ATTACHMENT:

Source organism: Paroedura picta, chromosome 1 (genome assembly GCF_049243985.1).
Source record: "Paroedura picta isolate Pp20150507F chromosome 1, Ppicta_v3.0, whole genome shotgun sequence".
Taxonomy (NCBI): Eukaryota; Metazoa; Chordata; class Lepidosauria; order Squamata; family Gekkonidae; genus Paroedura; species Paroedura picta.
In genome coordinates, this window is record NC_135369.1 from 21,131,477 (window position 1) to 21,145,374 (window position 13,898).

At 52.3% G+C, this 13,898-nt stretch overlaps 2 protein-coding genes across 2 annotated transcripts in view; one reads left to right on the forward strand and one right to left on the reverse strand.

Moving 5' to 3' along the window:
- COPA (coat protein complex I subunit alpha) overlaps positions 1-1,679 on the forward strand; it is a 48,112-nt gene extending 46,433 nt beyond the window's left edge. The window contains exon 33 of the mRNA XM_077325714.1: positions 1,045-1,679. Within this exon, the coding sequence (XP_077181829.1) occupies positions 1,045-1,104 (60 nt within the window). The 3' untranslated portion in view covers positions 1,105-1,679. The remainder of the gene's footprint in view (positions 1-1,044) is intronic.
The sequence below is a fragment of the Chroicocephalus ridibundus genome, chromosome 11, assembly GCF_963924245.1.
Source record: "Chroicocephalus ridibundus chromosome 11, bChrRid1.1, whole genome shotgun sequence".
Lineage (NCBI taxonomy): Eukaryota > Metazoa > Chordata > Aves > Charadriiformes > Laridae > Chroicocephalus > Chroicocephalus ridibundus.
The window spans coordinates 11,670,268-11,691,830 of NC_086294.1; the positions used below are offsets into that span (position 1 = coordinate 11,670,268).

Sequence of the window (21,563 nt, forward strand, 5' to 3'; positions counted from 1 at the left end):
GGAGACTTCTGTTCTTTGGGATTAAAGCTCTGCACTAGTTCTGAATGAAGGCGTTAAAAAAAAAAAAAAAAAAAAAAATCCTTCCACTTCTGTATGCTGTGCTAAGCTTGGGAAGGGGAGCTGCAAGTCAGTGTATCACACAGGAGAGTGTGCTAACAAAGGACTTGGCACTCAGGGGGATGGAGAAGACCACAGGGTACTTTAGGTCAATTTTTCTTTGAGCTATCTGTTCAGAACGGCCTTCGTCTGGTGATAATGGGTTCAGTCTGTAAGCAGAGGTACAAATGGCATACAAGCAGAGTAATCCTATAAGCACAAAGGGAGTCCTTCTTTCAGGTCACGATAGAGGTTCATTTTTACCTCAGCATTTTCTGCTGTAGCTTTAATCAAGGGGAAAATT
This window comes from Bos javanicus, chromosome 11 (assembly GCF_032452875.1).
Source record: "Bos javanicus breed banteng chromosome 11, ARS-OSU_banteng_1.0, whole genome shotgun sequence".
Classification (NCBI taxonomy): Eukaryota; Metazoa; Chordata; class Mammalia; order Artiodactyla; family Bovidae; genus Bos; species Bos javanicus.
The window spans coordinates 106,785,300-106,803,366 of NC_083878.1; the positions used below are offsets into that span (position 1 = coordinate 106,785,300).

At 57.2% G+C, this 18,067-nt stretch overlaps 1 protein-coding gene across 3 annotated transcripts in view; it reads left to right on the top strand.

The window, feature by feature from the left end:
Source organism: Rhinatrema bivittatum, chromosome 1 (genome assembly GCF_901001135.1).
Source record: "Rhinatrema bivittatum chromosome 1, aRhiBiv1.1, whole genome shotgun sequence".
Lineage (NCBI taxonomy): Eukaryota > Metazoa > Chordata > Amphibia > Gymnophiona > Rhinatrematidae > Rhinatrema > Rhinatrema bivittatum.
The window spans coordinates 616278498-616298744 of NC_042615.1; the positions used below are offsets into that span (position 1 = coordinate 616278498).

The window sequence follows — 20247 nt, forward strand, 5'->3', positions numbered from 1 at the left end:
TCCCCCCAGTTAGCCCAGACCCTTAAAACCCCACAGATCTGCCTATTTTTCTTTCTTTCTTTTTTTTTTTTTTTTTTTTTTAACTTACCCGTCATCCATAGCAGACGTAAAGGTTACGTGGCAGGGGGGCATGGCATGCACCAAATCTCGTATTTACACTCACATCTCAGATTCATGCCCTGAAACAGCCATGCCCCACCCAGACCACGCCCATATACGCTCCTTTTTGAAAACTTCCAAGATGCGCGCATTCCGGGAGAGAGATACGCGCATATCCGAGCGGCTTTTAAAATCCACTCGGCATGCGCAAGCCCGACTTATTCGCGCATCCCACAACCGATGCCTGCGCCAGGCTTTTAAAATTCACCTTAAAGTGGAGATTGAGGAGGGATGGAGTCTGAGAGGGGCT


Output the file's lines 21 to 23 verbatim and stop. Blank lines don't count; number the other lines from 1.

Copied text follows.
Source record: "Rhinatrema bivittatum chromosome 1, aRhiBiv1.1, whole genome shotgun sequence".
Lineage (NCBI taxonomy): Eukaryota > Metazoa > Chordata > Amphibia > Gymnophiona > Rhinatrematidae > Rhinatrema > Rhinatrema bivittatum.
The window spans coordinates 616278498-616298744 of NC_042615.1; the positions used below are offsets into that span (position 1 = coordinate 616278498).